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Emulating a 6-Bit System on an 8-Bit System

IP.com Disclosure Number: IPCOM000036175D
Original Publication Date: 1989-Sep-01
Included in the Prior Art Database: 2005-Jan-28
Document File: 3 page(s) / 32K

Publishing Venue

IBM

Related People

Haigh, DC: AUTHOR

Abstract

This disclosure describes a way of making a video system with an 8-bit color palette and digital-to-analog converter (DAC) emulate a 6-bit system. As a reasonable approximation it is assumed that the missing two bits are the low order bits of the 8-bit DAC. Several approxima- tions are discussed and a flexible solution to implement all approximations is described. The logic required to generate the two missing bits requires three threshold comparators.

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Emulating a 6-Bit System on an 8-Bit System

This disclosure describes a way of making a video system with an 8-bit color palette and digital-to-analog converter (DAC) emulate a 6-bit system. As a reasonable approximation it is assumed that the missing two bits are the low order bits of the 8-bit DAC. Several approxima- tions are discussed and a flexible solution to implement all approximations is described. The logic required to generate the two missing bits requires three threshold comparators.

A 6-bit system divides the range from zero to full-scale output (FSO) into 63 steps, and an 8-bit system divides it into 255 steps. Because the only common factor of 63 and 255 is three, there will be only 2 places between zero and FSO where an 8-bit DAC could generate the same output as a 6-bit DAC. These matching places are at one-third and at two-thirds of the FSO. At all other places, the 8-bit DAC cannot generate the same output as the 6 bit DAC. The worst error occurs with an input of 10 to the 6-bit DAC; the closest approximation to this is with an input of 40 to the 8-bit DAC, giving an error of nearly 1.2%.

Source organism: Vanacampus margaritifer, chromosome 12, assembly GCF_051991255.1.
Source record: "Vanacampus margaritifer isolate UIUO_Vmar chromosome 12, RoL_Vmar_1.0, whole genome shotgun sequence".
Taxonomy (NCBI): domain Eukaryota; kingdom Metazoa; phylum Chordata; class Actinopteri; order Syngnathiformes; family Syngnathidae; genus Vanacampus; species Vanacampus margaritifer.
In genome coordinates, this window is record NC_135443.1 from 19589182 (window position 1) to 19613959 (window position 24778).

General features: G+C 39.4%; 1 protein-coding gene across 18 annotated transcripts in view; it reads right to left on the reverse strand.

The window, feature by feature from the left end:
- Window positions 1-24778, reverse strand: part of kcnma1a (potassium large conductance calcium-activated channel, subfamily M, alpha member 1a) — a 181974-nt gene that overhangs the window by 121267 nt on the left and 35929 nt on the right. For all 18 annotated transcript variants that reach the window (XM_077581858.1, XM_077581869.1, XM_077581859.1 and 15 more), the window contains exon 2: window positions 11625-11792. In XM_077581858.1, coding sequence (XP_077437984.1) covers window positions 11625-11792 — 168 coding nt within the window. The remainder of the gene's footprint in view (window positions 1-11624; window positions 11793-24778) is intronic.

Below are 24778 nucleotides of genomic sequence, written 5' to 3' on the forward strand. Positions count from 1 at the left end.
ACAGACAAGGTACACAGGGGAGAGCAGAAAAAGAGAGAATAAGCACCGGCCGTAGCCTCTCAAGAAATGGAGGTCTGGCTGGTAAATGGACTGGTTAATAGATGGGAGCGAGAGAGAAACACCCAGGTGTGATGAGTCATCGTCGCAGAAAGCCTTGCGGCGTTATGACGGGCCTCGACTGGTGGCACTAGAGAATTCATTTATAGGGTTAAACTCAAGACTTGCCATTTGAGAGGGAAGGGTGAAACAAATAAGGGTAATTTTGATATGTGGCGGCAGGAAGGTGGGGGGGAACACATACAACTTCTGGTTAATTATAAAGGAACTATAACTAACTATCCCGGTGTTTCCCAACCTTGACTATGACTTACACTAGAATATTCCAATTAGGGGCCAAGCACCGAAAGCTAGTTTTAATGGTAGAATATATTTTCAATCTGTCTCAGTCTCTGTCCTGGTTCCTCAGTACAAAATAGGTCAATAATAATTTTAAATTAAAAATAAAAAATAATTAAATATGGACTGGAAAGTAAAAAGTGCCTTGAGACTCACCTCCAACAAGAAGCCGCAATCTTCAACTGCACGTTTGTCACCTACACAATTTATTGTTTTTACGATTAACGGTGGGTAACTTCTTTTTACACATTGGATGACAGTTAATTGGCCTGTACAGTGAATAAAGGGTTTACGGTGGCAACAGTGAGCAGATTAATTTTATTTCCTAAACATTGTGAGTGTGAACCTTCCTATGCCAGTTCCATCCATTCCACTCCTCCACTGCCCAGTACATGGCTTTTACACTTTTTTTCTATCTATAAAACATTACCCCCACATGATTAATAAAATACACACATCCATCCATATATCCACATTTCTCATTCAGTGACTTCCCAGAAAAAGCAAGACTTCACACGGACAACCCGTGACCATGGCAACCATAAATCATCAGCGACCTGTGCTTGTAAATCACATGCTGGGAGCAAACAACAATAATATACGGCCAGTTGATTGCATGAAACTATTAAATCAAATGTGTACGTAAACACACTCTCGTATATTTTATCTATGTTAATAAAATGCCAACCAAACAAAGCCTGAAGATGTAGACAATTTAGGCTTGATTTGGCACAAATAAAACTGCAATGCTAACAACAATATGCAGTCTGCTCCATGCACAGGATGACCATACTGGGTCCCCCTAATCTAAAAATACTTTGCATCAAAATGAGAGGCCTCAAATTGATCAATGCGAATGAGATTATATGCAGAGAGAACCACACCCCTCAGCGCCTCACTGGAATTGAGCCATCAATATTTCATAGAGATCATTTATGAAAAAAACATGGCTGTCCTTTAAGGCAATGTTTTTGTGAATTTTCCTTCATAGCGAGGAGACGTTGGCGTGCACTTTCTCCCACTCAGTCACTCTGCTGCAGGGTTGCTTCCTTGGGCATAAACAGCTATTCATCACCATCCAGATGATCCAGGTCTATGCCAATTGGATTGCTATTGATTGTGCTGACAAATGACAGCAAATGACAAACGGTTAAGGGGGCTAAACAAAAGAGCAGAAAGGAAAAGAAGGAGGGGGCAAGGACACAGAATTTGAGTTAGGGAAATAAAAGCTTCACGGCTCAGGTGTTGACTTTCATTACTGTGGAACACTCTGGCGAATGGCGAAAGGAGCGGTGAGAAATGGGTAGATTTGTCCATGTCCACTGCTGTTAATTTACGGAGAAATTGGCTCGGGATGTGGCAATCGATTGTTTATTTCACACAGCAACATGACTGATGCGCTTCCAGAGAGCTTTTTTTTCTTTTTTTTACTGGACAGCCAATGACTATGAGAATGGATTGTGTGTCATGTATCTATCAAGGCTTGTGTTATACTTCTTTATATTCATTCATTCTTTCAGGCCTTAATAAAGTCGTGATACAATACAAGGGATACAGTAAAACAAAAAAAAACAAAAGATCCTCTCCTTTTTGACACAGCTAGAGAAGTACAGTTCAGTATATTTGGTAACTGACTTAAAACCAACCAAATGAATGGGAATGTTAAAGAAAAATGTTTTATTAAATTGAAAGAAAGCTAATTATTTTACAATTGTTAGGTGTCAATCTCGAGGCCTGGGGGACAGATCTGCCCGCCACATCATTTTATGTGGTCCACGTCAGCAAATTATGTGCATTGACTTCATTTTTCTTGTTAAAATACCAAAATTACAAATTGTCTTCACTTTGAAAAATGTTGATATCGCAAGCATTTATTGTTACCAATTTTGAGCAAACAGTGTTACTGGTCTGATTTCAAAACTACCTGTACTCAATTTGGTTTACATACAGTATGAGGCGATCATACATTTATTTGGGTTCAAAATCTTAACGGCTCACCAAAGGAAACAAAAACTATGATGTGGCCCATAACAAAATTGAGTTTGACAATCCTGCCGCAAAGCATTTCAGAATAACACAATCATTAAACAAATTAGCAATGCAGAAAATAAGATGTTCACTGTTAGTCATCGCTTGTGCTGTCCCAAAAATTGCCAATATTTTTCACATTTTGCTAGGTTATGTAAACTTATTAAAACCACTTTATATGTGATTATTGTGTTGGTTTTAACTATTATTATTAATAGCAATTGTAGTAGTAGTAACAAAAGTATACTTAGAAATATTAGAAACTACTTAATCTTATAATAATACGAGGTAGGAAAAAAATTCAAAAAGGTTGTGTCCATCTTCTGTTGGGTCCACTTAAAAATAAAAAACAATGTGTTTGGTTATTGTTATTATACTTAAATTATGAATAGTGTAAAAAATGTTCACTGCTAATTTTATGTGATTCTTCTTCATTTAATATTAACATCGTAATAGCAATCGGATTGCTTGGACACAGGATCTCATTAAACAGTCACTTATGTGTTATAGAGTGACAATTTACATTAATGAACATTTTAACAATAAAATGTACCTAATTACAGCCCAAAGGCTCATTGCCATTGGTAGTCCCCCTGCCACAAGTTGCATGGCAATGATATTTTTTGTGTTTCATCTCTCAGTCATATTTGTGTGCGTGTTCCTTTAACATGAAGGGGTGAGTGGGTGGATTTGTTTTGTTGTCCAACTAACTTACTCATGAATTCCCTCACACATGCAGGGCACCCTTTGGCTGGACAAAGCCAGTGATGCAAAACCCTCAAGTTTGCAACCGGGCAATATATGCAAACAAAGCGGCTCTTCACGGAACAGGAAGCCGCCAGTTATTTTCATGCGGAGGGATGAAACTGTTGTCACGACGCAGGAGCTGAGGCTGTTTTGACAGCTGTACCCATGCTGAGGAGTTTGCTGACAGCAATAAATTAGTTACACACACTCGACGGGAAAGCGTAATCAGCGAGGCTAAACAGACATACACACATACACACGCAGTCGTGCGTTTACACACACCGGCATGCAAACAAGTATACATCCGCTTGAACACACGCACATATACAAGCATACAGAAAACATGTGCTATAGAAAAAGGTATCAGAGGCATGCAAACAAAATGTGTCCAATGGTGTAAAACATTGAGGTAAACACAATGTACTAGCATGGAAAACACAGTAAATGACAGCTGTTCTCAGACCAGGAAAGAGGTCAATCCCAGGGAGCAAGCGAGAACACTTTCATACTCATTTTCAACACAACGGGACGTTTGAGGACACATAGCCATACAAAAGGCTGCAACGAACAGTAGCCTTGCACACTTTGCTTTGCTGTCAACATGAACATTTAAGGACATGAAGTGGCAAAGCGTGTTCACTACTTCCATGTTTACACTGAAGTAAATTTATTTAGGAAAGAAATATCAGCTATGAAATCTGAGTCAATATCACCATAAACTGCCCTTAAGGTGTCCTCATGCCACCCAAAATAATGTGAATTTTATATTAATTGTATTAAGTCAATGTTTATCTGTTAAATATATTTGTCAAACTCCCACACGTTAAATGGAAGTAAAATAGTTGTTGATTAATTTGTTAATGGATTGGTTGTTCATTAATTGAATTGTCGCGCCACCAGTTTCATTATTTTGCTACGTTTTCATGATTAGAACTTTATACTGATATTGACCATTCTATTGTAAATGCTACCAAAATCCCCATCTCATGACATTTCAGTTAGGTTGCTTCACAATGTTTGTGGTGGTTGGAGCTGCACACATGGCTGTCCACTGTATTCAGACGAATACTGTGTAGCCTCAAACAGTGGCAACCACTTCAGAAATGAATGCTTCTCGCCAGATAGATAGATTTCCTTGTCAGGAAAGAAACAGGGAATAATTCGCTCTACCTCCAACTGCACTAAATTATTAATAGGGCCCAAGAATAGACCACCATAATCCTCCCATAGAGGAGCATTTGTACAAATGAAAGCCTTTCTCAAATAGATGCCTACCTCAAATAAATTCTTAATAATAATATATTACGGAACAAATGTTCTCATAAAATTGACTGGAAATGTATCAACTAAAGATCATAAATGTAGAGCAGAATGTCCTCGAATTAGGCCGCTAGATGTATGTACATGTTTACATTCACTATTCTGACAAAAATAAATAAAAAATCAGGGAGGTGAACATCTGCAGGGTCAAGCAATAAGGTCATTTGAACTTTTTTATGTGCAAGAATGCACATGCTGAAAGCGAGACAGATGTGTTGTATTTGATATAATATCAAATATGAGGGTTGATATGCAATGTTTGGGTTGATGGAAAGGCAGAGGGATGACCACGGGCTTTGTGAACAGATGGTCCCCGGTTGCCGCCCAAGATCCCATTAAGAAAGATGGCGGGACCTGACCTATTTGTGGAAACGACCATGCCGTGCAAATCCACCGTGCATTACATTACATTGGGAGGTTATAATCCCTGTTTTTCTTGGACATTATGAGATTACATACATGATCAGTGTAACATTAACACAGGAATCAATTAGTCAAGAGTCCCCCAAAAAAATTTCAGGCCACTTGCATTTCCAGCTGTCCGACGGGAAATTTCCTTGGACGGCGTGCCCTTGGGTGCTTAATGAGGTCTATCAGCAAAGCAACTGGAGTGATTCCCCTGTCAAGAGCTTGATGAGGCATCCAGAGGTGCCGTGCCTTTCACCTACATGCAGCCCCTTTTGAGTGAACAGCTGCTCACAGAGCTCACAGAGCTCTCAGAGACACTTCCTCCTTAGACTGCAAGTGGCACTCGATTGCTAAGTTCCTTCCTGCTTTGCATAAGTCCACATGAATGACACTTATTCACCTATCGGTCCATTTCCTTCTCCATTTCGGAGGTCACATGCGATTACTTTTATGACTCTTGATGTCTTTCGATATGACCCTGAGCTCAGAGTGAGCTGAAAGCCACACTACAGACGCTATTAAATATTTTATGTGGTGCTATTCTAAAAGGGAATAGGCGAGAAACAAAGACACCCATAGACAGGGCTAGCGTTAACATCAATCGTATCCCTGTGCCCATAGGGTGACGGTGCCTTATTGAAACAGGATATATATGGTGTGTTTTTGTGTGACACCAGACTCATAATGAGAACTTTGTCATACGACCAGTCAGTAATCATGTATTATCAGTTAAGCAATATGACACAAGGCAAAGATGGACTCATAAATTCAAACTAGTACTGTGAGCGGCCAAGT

The approximation is controlled by how the missing 2 bits are generated when driving an 8-bit DAC with 6 bits. Different applications are likely to have different criteria for what is the most suitable approximation, but for all reasonable approximations the missing 2 bits are the low order bits of the 8-bit DAC.

Some applications will require the closest possible numerical approximation. This will require the input to increase from 0 in increments of 4, except that in three places increments of 5 will be necessary in order to arrive at the full-scale input value of 255. This means that some steps in the DAC output will be greater than others, which may be a disadvantage.

Another disadvantage of the closest numerical approximation method is that one of the three guns may be driven with a voltage that is 1.2% too low, while the voltage drive to another gun may be 1.2% too high. This will cause the color to differ slightly from the desired colour, and this effect is made worse by the non- linear (gamma) characteristic of the CRT. The approximation method which does not give rise to this defect is to supply zeroes to the missing DAC bits. This allows the gun drive voltages to remain in step, but it has the disadvantage that the FSO is not achieved, because the maximum possible input to the DAC is 252, and hence the maximum output will be 1.2% less than that obtainable by other approximations and by full 8-bit use of the DAC.

Other applications may prefer to perform some compensation for the non- linear characteristic of the CRT, which makes low-level steps less distinct than high-level steps. One way to perform such compensation is to make the initial step from zero larger than the others; to do this, the missing bits are both turned on for all values of input other than zero, so the values presented to the DAC as the input sweeps...